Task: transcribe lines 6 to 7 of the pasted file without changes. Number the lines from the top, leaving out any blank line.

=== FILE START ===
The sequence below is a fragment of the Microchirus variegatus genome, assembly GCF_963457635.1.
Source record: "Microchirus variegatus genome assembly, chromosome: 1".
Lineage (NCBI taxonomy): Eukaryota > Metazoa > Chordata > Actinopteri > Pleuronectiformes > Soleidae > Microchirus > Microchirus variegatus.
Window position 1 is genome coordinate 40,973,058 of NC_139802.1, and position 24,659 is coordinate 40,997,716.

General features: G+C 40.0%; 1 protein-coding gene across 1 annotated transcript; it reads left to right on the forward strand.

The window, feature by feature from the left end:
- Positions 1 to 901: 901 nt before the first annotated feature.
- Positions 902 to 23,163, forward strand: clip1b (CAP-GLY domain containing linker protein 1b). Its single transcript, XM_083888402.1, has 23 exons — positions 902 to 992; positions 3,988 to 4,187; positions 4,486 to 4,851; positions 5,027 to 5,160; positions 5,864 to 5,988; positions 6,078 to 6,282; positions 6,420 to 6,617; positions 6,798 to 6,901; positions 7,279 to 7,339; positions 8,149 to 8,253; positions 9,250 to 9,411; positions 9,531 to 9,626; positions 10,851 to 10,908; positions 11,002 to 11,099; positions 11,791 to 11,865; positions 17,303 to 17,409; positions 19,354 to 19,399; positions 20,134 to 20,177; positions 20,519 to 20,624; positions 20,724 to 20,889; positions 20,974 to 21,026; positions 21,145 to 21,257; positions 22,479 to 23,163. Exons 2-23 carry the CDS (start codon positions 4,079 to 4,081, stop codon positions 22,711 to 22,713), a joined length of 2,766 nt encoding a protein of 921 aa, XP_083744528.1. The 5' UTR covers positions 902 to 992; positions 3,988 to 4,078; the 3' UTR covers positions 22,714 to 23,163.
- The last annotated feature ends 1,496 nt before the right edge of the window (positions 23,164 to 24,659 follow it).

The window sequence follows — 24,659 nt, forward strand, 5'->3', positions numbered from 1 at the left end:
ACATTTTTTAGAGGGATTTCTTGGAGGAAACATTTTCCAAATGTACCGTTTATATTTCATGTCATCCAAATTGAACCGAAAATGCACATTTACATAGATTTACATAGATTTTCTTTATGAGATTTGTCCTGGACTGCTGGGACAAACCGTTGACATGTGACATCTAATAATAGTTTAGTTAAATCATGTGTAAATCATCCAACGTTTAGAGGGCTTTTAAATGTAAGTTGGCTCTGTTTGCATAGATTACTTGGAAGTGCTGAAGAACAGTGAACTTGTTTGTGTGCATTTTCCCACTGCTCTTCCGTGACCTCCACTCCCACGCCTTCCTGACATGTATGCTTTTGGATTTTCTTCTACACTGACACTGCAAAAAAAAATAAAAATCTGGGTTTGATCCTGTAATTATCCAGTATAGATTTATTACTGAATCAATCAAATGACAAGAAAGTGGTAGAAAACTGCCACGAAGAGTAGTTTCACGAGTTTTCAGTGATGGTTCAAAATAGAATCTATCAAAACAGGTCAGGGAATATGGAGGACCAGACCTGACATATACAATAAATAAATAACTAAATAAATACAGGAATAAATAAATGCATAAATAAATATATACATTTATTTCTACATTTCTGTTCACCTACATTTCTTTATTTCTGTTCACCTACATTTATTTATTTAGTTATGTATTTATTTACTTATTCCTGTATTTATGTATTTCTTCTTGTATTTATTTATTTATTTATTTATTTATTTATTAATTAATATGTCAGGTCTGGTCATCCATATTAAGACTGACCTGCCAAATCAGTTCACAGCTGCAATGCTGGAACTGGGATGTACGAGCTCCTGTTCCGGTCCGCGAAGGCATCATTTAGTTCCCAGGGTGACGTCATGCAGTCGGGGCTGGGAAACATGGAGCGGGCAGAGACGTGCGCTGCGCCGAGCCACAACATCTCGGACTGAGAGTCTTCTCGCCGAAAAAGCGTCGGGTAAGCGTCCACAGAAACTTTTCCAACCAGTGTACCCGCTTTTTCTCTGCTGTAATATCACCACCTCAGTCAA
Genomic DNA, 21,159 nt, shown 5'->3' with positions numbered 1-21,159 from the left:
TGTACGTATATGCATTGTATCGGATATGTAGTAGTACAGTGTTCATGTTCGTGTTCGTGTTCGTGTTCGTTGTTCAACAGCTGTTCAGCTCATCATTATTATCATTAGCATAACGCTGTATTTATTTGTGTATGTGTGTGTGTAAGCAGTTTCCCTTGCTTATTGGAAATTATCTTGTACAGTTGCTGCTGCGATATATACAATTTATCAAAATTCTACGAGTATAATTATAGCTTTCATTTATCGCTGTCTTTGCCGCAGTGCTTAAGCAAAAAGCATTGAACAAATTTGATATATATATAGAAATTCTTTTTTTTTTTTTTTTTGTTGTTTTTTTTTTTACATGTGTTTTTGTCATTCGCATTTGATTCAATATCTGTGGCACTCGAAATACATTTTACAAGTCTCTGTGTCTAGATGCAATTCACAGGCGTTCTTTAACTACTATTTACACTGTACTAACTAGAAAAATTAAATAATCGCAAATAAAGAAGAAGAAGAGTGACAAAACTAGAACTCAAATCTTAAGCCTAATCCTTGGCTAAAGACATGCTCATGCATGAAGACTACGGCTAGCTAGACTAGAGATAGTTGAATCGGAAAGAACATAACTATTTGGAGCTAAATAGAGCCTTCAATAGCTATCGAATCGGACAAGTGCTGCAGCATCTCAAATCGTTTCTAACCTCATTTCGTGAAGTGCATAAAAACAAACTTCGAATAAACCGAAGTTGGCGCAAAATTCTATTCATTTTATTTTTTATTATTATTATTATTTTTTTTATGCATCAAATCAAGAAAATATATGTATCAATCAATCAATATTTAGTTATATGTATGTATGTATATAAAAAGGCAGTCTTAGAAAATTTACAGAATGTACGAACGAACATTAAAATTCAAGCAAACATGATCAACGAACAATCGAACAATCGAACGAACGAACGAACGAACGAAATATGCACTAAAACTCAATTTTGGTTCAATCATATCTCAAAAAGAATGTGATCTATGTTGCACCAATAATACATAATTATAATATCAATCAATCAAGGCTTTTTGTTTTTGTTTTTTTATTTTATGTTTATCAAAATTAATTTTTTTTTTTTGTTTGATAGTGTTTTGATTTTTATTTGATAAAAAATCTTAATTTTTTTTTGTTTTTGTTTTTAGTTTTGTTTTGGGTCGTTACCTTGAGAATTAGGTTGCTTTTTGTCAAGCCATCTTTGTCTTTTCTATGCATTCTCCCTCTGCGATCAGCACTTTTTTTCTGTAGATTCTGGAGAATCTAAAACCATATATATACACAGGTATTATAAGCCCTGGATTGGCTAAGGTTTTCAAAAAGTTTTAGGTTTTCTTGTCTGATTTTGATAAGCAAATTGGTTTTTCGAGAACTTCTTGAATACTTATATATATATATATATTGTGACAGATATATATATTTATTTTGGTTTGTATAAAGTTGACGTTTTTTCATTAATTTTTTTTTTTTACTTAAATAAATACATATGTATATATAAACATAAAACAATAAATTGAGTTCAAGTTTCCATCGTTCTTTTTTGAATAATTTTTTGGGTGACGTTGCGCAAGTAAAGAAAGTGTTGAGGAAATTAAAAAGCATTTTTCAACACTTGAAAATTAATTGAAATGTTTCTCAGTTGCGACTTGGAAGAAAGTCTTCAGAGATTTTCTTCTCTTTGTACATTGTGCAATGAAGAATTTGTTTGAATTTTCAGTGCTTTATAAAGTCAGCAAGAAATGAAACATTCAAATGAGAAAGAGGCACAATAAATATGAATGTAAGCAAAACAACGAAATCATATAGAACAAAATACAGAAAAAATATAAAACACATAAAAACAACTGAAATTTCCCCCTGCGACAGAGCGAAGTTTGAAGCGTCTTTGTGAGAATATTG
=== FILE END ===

The window, feature by feature from the left end:
- Positions 1 to 901: 901 nt before the first annotated feature.